• Clean up toys, towels, and other items from the pool area when everyone’s done swimming. Not only can they be tripping hazards, they might entice your child to get close to the water after hours.

This safety advice isn’t limited to in-ground swimming pools, either. Above-ground pools, inflatable pools, and other temporary pools should be safeguarded as well.

When it comes to your kids and water, you can never be too safe!

Turn to the Pool Professionals

Before swimming season begins, call a certified pool professional to inspect the safety of your swimming pool. They’ll have the qualifications to check out the function of your pool’s cover, drains, electrical components, fencing, and other features that may impact swimmer safety.

But when it comes to public pools, don’t worry. Thanks to the Virginia Graeme Baker Pool and Spa Safety Act, public and semi-public swimming pools and spas are required to have drain covers, drain configurations, and anti-entrapment systems to keep swimmers safe!

Buckle Up the Life Jacket

Though affordable, floatable, and fun, pool products like water wings, foam noodles, and inflatable rafts and tubes can offer a false sense of security. Don’t forget that while they can float, these items are toys! Children can lose their grip on, slip through, or fall off of these fun floaties.

Invest in a life jacket for your child. Make sure that it is appropriately fitted for their height and weight, approved by the United States Coast Guard, and properly secured whenever they’re in or near water.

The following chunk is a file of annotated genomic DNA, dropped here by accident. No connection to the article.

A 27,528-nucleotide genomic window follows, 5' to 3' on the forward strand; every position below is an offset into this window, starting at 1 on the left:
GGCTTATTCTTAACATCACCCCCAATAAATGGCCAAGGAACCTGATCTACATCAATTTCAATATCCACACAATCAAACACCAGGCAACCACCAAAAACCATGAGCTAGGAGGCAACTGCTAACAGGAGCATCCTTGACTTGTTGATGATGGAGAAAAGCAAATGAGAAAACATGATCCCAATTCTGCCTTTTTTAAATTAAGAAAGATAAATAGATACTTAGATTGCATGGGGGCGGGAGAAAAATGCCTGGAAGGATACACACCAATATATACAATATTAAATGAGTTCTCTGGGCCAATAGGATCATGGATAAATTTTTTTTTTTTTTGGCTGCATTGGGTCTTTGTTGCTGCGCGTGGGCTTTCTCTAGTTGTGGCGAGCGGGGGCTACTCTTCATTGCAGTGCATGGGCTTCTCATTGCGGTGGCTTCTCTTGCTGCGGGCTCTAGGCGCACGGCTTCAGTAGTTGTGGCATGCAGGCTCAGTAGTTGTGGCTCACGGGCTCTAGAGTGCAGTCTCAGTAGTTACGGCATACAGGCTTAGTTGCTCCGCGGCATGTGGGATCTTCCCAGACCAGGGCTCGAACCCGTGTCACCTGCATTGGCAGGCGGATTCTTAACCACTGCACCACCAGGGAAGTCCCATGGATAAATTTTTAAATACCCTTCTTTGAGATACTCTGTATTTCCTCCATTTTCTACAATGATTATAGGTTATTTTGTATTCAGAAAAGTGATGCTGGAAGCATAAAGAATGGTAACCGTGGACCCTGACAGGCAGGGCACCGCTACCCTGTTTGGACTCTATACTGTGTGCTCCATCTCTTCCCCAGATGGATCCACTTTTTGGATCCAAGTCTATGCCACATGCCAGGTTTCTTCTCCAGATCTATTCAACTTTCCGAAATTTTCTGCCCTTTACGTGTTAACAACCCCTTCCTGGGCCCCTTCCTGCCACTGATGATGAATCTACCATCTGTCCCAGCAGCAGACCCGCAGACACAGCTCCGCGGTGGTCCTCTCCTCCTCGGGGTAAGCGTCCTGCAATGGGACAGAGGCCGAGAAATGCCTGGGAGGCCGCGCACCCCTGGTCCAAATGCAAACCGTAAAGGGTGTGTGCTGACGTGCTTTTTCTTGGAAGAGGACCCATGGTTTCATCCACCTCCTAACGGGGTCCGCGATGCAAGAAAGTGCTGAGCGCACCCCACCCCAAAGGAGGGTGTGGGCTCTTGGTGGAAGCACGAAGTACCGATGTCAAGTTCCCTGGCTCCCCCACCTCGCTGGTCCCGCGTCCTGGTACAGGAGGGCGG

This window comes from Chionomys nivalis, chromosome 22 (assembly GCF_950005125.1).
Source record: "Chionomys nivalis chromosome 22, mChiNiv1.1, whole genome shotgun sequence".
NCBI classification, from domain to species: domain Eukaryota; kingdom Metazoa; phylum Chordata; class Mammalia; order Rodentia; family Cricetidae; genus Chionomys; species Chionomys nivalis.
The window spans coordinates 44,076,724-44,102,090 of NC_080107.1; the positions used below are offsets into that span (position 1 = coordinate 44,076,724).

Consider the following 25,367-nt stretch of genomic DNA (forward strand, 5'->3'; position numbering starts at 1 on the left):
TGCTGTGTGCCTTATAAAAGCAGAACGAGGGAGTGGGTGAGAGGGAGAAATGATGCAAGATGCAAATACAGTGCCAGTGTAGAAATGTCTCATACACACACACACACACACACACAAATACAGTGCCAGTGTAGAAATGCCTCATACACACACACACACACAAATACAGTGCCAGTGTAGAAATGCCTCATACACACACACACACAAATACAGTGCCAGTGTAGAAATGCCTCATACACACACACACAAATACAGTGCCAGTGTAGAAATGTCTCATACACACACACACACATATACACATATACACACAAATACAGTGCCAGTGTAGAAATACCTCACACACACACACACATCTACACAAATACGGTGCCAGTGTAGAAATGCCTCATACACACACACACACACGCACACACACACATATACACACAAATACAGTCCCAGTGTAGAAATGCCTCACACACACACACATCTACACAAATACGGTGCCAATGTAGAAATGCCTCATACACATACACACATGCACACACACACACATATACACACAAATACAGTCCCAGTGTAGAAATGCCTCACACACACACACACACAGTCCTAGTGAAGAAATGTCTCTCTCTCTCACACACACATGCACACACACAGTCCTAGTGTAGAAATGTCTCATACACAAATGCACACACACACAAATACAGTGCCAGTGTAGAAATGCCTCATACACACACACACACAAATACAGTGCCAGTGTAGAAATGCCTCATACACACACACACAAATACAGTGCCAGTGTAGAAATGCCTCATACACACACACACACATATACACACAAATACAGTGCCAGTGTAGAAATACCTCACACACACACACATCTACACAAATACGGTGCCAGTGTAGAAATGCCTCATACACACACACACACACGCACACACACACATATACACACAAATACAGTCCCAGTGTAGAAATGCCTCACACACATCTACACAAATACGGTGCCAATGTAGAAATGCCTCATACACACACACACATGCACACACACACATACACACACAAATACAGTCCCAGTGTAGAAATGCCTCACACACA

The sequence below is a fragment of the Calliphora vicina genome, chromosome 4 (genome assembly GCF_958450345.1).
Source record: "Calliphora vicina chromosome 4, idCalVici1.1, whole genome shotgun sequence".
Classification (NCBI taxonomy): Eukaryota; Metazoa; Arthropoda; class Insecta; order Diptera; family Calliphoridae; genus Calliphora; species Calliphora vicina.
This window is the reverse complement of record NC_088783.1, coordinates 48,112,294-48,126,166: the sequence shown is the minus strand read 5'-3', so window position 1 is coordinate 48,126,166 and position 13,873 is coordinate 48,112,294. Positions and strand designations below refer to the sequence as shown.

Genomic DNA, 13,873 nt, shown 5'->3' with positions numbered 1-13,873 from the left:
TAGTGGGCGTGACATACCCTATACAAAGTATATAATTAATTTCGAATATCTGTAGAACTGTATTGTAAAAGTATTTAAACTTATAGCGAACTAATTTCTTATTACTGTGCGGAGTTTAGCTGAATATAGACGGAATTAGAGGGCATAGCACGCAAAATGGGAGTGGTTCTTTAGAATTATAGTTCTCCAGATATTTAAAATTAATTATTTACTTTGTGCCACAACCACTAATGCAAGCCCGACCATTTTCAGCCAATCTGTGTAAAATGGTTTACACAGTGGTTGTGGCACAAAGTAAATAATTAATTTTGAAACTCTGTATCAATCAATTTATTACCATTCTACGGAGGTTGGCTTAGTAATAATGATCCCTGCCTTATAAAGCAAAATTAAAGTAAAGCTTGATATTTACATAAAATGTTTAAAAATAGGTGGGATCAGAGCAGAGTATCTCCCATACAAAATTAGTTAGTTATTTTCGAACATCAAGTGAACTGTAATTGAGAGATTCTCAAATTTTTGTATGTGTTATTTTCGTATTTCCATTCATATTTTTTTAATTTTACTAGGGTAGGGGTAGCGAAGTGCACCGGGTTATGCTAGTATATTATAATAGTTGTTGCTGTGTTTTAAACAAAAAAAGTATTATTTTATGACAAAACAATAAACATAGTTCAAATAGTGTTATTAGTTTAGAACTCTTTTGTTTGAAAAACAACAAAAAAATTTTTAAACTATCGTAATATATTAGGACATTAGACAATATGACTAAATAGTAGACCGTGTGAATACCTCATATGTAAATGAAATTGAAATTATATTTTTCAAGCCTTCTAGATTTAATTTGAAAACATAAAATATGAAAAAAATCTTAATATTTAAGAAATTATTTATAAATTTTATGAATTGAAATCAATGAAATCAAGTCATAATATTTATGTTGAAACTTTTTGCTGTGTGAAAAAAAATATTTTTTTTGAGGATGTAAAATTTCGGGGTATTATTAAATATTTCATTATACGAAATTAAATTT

Arm with an Alarm

For an added layer of protection at the pool, consider slipping an alarm onto your child. Wearable alarms can alert you when your child has fallen into a pool or is struggling to swim.

You can also install an alarm near or in the pool itself—or both! An alarm on the gate of your pool fencing can act as an initial alert or warning, while an alarm in the pool can notify you in case someone falls in and can’t make their way out.

But while these alarms are an awesome advancement, they aren’t entirely reliable. Like any form of technology, they can fail. From false alarms to costly malfunctions, an alarm isn’t a replacement for keeping an eye on the kids. Drowning doesn’t always look like choking on water or splashing around. Drowning is often silent, and the best protection against pool accidents is a watchful eye.

Put Your Phone Away & Pay Attention

No matter how comfortable and confident your child is in the water, never leave them unsupervised at the pool. A day at the pool can turn tragic in seconds. Constant adult supervision can save a child’s life!

At family barbeques, block parties, and other crowded events, team up with fellow parents and designate a “water watcher.” The “water watcher” will take charge of keeping an eye on the kids without distractions, like making a plate of food, engaging in conversation, or scrolling on social media. Rotate shifts to ensure everyone has a chance to mingle and enjoy one another’s company!

These pool safety rules aren’t the only parameters designed to protect your children during pool season. With Troomi, you can keep your kids safe from danger poolside and beyond! Through our remote-access Parent Portal, you can control the functionality of your kids’ phones. Turn them off when it’s time to swim to prevent distraction and drowning, then reinstate your custom settings afterwards! Click here to learn more about how Troomi shields children from harm.